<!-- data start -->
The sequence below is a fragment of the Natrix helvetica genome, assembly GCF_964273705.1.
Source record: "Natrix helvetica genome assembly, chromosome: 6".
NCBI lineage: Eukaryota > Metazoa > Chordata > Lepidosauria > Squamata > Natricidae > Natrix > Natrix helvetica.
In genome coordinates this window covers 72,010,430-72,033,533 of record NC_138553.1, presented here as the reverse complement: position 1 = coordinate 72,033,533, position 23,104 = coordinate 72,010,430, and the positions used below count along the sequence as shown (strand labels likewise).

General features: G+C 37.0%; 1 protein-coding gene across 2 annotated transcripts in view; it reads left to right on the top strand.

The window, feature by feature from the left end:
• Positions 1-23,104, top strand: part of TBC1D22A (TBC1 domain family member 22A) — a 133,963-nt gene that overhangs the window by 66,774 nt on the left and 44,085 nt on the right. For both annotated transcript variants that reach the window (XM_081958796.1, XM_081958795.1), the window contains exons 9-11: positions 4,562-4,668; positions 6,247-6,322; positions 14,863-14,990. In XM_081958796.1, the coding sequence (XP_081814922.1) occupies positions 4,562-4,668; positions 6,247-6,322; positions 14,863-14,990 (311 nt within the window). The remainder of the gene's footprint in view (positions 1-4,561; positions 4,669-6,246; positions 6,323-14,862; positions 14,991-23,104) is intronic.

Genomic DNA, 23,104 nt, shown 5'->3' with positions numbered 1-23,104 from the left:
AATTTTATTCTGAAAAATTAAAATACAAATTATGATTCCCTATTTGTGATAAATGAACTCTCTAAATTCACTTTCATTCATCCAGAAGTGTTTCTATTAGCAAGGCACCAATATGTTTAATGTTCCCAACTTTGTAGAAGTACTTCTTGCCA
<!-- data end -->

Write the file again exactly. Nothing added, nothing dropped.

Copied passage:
The sequence below is a fragment of the Natrix helvetica genome, assembly GCF_964273705.1.
Source record: "Natrix helvetica genome assembly, chromosome: 6".
NCBI lineage: Eukaryota > Metazoa > Chordata > Lepidosauria > Squamata > Natricidae > Natrix > Natrix helvetica.
In genome coordinates this window covers 72,010,430-72,033,533 of record NC_138553.1, presented here as the reverse complement: position 1 = coordinate 72,033,533, position 23,104 = coordinate 72,010,430, and the positions used below count along the sequence as shown (strand labels likewise).

General features: G+C 37.0%; 1 protein-coding gene across 2 annotated transcripts in view; it reads left to right on the top strand.

The window, feature by feature from the left end:
• Positions 1-23,104, top strand: part of TBC1D22A (TBC1 domain family member 22A) — a 133,963-nt gene that overhangs the window by 66,774 nt on the left and 44,085 nt on the right. For both annotated transcript variants that reach the window (XM_081958796.1, XM_081958795.1), the window contains exons 9-11: positions 4,562-4,668; positions 6,247-6,322; positions 14,863-14,990. In XM_081958796.1, the coding sequence (XP_081814922.1) occupies positions 4,562-4,668; positions 6,247-6,322; positions 14,863-14,990 (311 nt within the window). The remainder of the gene's footprint in view (positions 1-4,561; positions 4,669-6,246; positions 6,323-14,862; positions 14,991-23,104) is intronic.

Genomic DNA, 23,104 nt, shown 5'->3' with positions numbered 1-23,104 from the left:
AATTTTATTCTGAAAAATTAAAATACAAATTATGATTCCCTATTTGTGATAAATGAACTCTCTAAATTCACTTTCATTCATCCAGAAGTGTTTCTATTAGCAAGGCACCAATATGTTTAATGTTCCCAACTTTGTAGAAGTACTTCTTGCCA